Traffic flowed once again on Garners Ferry Road Thursday, more than a week after it was submerged in historic floods.
Part of Columbia’s North Main Street, near Elmwood Park, also reopened.
But it could be Thanksgiving or later before the state knows how much it will cost to repair its roads and bridges, acting S.C. Transportation Department chief Christy Hall said Thursday.
“We are still very much underway with assessments,” Hall told the commission that oversees the Transportation Department. “We still have water on roads in Georgetown County.”
The number of roads and bridges closed statewide peaked at 541 on Oct. 5. That number was 251 Thursday, down 30 from Wednesday.
Richland County had 97 state roads and bridges closed Thursday, a number slowly shrinking as roads reopened. At the peak of the flooding, 133 Richland roads and bridges were closed, according to the Transportation Department.
Sumter County was the state’s second-hardest-hit county. At the flood’s peak that county had 70 impassable roads and bridges. Thursday, that number was down to 23.
Lexington County had 14 state roads and bridges closed Thursday, down from 52 at the flood’s peak.
The reopening of Garners Ferry Road Thursday came as a relief for commuters from Sumter, Eastover, Lower Richland, Hopkins and Horrell Hill who drive into Columbia.
Garners Ferry had been closed since Oct. 4 at the intersection of Devine Street, Cross Hill Road and Fort Jackson Boulevard.
Other good news for Columbia commuters includes:
▪ Work is to start Friday to repair Forest Drive, now partially open. The goal is to complete those repairs by the end of the month, said Andy Leaphart, chief engineer for Transportation Department operations.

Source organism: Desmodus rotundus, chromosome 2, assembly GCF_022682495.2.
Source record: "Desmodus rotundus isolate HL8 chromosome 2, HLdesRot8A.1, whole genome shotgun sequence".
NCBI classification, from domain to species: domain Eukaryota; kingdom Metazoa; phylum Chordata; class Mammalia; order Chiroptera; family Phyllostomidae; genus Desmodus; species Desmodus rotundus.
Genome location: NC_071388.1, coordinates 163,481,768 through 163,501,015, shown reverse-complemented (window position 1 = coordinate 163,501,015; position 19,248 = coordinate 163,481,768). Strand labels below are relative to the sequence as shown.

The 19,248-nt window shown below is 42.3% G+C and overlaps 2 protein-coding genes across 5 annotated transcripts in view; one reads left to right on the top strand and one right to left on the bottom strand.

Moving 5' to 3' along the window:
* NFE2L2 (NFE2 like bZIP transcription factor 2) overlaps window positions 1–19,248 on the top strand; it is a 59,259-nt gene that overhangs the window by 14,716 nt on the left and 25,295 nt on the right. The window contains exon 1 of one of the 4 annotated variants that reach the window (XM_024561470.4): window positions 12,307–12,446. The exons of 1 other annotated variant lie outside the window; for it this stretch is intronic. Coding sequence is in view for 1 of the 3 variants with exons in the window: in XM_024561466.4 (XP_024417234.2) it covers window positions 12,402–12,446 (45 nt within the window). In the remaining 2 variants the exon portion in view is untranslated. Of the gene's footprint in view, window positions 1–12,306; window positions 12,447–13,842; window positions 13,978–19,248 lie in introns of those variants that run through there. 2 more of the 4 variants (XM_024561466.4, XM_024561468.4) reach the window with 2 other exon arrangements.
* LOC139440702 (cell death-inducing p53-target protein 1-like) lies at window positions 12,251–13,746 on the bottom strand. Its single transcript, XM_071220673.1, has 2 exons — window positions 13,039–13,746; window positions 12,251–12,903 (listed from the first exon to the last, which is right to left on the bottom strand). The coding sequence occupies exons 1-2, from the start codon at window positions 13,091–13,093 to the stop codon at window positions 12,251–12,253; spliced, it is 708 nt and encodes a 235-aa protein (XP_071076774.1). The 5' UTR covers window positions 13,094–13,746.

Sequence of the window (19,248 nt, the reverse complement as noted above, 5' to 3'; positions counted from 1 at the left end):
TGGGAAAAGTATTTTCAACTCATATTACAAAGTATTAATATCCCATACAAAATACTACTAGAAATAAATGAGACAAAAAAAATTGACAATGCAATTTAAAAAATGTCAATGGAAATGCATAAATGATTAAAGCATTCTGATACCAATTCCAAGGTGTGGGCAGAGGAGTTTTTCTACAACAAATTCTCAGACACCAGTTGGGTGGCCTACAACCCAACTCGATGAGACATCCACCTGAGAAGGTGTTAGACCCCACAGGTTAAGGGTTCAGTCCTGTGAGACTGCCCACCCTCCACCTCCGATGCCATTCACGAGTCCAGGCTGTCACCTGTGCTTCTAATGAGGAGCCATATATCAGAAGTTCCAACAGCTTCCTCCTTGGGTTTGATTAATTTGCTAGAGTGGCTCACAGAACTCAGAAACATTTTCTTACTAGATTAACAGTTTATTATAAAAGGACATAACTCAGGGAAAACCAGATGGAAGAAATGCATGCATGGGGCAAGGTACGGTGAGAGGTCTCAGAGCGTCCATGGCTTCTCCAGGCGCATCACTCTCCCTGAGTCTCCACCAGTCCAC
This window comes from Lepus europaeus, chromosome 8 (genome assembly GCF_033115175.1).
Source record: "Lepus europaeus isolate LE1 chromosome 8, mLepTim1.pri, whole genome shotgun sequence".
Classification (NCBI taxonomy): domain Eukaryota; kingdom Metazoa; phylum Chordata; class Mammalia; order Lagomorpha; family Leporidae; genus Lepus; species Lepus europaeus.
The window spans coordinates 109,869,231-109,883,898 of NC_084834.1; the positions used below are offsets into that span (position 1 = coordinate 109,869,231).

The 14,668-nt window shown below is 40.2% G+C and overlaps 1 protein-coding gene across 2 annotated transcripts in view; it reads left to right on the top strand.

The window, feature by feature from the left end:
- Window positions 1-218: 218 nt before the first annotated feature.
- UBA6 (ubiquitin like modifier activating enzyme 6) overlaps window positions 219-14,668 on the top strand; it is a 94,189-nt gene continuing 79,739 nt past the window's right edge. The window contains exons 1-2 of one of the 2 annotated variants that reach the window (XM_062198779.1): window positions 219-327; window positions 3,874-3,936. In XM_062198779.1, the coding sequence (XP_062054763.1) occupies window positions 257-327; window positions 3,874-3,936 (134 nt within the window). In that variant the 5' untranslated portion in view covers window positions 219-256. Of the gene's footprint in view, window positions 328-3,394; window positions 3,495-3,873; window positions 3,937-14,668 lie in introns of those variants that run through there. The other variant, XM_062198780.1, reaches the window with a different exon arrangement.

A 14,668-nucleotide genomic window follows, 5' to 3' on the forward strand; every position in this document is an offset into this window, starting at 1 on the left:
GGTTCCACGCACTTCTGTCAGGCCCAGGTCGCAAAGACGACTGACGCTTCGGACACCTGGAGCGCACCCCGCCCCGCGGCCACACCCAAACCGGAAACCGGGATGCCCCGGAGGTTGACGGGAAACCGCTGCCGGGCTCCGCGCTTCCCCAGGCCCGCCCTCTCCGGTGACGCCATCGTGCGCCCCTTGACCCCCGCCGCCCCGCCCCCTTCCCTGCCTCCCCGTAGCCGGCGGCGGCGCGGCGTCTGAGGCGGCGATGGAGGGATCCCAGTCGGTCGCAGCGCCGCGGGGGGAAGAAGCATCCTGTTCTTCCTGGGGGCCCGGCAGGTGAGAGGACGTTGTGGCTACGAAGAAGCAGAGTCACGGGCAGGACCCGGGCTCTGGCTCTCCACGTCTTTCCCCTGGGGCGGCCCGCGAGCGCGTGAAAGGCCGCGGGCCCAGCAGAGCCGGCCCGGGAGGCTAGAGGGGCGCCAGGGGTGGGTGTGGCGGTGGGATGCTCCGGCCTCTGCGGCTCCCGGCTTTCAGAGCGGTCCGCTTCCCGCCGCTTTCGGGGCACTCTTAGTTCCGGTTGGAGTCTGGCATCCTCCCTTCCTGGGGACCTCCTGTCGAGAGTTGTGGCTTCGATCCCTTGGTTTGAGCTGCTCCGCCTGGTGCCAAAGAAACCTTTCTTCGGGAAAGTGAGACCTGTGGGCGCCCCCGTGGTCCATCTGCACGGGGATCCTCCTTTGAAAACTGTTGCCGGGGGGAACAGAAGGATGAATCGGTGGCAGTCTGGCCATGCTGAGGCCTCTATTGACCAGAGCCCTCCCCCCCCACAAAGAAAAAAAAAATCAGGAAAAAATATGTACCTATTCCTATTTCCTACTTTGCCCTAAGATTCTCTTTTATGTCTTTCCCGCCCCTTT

▪ Nina Lee Drive reopened, helping reduce the detour time for Monticello Road traffic, Leaphart said. State maintenance workers have been repairing the washed-out roadway on Monticello Road on both sides of a bridge over Crane Creek at Interstate 20. That repair is expected to be completed early next week.
On Thursday, 29 major S.C. highways remained closed statewide, including 11 in Richland County.
After fixing those primary roads, the Transportation Department will repair high-volume secondary roads, roads near schools and roads near critical needs, such as fire departments, Hall said.
The Transportation Department is working on a time line laying out the roads that will be repaired by the end of October, the roads that will be fixed by Thanksgiving and those where repairs will take longer. Hall said a draft of that list soon will be available.
The road repairs will be paid for with money from a variety of sources, including the federal government, according to the Transportation Department.
Reach Cope at (803) 771-8657.
Storm recovery facts
Wednesday, the Transportation Department had:
1,470 highway workers deployed across the state
251 state roads and bridges closed
15 debris collection trucks and trailers operating in Dorchester, Lexington, Richland and Sumter counties
3.4 million total visits to its web page — and climbing — to its road-conditions web page since the start of the flood